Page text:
Chicago’s new U.S. attorney says he’s never spoken to President Donald Trump.
He said the president made no attempt to talk him. And he says he received no marching orders of note reflecting the Trump Administration’s harsh words for Chicago and its struggle with gun violence.
But there’s no doubt that gun violence is a priority for U.S. Attorney John Lausch, who took over an office of roughly 150 federal prosecutors two months ago. He spoke to reporters Wednesday for the first time since taking on his new job.
“It’s pretty apparent that this is something we need to be doing here in Chicago,” Lausch said when asked about the violence issue.
Still, Lausch said “public corruption is, and always will be, a priority of this office.” Later, he put national security at the top of the priorities list. But he also mentioned child exploitation and commodities and healthcare fraud. Lausch also said, “we have some very good people to handle all those priorities.”
“There’s a lot of No. 1 priorities,” Lausch said, “and a lot of 1As.”
Trump nominated Lausch to be Chicago’s new U.S. attorney on Aug. 3, and the Senate unanimously confirmed Trump’s choice Nov. 9.
Lausch previously served for 11 years as an assistant U.S. attorney in Chicago. Among the defense lawyers to oppose him in court was Richard Kling, who remembered Lausch Wednesday as an ethical opponent who “did everything he should have done as a vigorous advocate.”
“I’m very pleased he’s the U.S. attorney,” Kling said.
Lausch met the media on the same day the Justice Department threatened Chicago, Cook County and the state of Illinois with subpoenas over so-called sanctuary city policies. Attorney General Jeff Sessions has decried the “lawlessness” of Chicago. And four days after his inauguration, Trump wrote on Twitter that, “If Chicago doesn’t fix the horrible ‘carnage’ going on . . . I will send in the Feds!”
But Lausch had no comment Wednesday about the political rhetoric in Washington, insisting he has been given discretion to decide local priorities. He said he expects his roots in the Chicago area to be helpful, and he’s already met with officials from several law enforcement agencies, including Chicago Police Supt. Eddie Johnson.
Lausch’s predecessor, ex-U.S. Attorney Zachary Fardon, left 10 months ago after the Trump Administration asked for the resignation of Obama-era U.S. attorneys. Joel Levin took the reins as acting U.S. attorney in the meantime.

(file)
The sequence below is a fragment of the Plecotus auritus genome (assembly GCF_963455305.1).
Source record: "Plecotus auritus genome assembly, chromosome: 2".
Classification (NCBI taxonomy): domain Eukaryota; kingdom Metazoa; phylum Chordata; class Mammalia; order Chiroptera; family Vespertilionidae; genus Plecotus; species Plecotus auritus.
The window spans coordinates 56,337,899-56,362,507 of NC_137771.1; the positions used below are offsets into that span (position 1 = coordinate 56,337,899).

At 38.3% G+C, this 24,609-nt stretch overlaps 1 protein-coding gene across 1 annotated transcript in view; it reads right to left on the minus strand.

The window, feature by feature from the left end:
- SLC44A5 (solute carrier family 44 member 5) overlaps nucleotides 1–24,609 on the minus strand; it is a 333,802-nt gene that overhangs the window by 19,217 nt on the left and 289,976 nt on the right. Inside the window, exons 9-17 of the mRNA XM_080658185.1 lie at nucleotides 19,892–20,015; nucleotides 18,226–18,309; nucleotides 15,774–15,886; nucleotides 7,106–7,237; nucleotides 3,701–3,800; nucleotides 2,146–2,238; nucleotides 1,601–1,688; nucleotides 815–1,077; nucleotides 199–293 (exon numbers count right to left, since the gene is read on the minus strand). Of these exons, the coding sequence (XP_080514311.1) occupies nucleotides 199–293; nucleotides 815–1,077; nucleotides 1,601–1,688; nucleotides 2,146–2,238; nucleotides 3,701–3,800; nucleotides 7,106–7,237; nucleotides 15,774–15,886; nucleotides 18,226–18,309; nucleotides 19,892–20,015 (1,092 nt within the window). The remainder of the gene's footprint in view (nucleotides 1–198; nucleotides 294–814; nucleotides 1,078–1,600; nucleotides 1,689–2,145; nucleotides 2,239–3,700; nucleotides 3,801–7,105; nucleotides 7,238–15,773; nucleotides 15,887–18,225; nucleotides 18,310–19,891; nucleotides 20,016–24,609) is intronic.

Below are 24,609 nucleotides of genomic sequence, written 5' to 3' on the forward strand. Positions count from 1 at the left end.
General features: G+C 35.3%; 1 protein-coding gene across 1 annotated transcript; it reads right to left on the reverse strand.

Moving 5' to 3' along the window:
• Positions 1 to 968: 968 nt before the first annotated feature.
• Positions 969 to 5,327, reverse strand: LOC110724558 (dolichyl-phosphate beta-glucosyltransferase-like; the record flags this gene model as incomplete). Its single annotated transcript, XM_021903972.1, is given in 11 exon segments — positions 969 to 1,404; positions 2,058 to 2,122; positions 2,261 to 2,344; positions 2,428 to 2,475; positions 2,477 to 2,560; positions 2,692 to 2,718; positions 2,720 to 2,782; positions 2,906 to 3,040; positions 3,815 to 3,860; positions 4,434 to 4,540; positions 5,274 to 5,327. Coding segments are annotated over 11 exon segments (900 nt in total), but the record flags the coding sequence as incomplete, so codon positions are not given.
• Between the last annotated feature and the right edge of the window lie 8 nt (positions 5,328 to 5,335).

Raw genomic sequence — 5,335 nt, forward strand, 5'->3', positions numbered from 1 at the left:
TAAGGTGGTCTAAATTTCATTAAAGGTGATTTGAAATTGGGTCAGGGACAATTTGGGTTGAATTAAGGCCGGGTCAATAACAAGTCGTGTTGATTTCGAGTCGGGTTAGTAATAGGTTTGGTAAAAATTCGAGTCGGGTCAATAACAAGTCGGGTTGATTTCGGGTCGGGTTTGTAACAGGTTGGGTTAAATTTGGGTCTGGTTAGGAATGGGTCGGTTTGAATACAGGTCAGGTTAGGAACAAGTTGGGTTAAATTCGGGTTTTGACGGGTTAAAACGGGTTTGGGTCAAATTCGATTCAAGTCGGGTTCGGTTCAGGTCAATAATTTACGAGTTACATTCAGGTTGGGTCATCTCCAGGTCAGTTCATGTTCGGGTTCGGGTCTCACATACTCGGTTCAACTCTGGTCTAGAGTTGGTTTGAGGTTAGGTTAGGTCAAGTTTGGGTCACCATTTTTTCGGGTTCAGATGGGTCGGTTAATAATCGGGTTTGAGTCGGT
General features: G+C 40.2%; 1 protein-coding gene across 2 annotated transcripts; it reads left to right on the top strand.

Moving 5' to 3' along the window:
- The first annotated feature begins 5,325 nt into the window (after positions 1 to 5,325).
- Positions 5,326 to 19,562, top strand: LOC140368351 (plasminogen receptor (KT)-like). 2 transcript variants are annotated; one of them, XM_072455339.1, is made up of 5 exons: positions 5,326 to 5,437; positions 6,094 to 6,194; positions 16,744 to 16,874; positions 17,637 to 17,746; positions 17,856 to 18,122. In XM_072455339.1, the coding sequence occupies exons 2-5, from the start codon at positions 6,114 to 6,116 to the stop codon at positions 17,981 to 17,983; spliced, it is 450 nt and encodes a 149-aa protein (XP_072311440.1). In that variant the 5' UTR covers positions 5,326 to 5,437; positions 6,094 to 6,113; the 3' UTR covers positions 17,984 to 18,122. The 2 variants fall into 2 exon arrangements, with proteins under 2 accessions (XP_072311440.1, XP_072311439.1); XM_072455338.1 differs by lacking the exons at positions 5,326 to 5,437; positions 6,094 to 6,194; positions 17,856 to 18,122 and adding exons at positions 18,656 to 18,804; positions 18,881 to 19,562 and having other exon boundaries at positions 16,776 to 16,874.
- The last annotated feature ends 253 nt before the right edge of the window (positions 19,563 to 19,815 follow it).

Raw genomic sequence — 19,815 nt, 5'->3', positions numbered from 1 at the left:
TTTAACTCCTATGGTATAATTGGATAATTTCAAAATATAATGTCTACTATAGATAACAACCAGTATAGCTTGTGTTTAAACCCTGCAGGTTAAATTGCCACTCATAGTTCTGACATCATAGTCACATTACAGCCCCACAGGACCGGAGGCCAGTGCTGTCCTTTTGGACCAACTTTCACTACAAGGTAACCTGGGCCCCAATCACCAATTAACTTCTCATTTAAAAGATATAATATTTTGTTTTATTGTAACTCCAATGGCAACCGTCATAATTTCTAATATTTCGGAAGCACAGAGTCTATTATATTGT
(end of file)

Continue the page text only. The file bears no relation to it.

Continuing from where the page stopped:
But there have been few noticeable changes around the Dirksen Federal Courthouse since Lausch was sworn in Nov. 22. About 20 additional agents with the U.S. Bureau of Alcohol, Tobacco, Firearms and Explosives were sent here earlier last year to combat gun violence. And this month, Lausch’s office announced it had been chosen to receive three additional prosecutors to focus exclusively on violent crime.
Lausch said those agents have not yet been hired.
He said there are no prosecutors assigned exclusively to investigate alleged wrongdoing by police — another hot-button issue in the city. Jeffrey Sallet, the FBI’s special agent in charge in Chicago, has insisted his agency is “not the national shooting review board.”
Asked about those comments, Lausch said if authorities see a potential violation of federal law, “the FBI and this office would look at and give it a fair look, as we’ve always done.”
Lausch took on corrupt cops, as well as street gangs, during his 11 years as an assistant U.S. attorney here. He also served as the violent crime coordinator and led the Anti-Gang and Project Safe Neighborhoods programs.
More recently, the Joliet native worked as a partner at Kirkland & Ellis, where he represented BP in connection with the Deepwater Horizon oil spill, as well as unnamed clients under scrutiny for alleged violations of the Foreign Corrupt Practices Act, environmental crimes and securities fraud.
Lausch graduated Joliet Catholic High School in 1988. He headed to Harvard University where he was captain of the varsity football team, earning an undergraduate degree in 1992. He returned to Illinois to attend Northwestern University School of Law, picking up a law degree in 1996.